Although ranked globally secure (G4) in the NatureServe database (2009), Dirca palustris is recognized as imperiled (S2) and critically imperiled (S1) in Florida and North Dakota, respectively, where the southernmost and northernmost populations occur.
Noteworthy phenotypic differentiation of populations within the accepted range for Dirca palustris has been illustrated already by Floden and Mayfield (2006) and Peterson et al.
Our goal was to test the hypothesis that gene flow among populations of Dirca palustris was historically limited, and not the product of more recent fragmentation, by characterizing phenotypic and genetic variation within and among five natural populations and relating the observed variation to the environment and geography.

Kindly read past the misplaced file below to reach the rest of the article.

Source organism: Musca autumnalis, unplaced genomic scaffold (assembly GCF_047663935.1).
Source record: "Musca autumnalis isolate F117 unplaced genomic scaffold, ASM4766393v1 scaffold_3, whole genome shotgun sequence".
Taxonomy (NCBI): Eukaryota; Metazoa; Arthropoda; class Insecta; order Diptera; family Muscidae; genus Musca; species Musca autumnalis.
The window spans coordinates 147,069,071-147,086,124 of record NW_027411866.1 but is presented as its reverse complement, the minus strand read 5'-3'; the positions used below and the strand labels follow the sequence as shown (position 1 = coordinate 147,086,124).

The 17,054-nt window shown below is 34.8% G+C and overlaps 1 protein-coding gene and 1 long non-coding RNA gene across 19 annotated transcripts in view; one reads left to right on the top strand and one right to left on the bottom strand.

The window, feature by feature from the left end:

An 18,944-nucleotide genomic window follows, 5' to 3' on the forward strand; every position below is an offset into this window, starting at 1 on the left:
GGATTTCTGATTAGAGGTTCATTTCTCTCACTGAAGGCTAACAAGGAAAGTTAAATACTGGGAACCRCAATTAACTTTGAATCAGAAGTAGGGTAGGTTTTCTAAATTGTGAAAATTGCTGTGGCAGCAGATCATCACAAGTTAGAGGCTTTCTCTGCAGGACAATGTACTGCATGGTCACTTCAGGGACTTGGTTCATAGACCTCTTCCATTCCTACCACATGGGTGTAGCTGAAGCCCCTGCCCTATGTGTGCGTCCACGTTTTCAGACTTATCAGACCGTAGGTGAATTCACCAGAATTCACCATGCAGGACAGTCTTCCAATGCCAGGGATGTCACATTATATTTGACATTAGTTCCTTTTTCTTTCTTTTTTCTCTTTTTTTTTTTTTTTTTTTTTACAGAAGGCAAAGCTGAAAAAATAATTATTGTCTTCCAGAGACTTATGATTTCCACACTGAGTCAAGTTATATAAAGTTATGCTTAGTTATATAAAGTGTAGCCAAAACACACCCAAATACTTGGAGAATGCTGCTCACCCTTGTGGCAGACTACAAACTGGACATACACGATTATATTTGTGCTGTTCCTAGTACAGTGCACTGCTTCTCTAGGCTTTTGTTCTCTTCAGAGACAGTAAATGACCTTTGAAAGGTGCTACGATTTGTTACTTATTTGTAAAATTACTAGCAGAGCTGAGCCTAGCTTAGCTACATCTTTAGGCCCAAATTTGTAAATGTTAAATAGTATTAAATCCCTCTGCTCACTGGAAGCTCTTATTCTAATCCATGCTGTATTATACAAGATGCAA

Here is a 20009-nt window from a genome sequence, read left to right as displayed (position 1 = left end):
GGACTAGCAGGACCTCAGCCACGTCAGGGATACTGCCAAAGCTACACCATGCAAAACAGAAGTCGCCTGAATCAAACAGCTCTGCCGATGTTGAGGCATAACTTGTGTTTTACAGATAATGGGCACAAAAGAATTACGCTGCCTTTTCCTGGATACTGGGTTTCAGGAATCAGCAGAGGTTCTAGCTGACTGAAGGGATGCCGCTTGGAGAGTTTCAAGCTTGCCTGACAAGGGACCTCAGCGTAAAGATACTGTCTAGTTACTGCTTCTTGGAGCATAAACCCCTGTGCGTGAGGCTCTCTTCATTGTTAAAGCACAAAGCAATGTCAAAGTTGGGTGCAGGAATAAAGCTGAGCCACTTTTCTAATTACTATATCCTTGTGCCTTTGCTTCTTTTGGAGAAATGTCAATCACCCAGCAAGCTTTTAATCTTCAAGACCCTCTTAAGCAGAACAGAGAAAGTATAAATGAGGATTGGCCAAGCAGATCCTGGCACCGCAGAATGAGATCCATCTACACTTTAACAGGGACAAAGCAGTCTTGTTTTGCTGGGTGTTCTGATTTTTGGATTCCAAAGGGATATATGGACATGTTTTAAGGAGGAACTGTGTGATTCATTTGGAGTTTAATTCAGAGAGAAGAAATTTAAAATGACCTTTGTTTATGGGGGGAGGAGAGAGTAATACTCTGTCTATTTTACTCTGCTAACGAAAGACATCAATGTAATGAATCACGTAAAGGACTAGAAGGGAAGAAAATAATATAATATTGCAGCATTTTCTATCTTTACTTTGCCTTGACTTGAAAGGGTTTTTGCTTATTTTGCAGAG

Ramsewak, R.S., Nair, M.G., DeWitt, D.L., Mattson, W.G., Zasada, J.: Phenolic Glycosides from Dirca palustris
Intervascular pit pairs in woods of Gnidia caffra, Dirca palustris, and two species of Pimelea were observed with both light and scanning electron microscopy.
Specifically, it provides a characterization of pits in Gnidia caffra (Meisn.) Gilg, Dirca palustris L., and two species of Pimelea with emphases on the presence or absence of a torus, the outline of the pit apertures, and presence or absence of vestures.
The prevailing underwoods were: Dirca palustris
(moosewood), Acer spicatum (mountain maple), Viburnum lantanoides (hobblebush), and frequently Taxus baccata, var.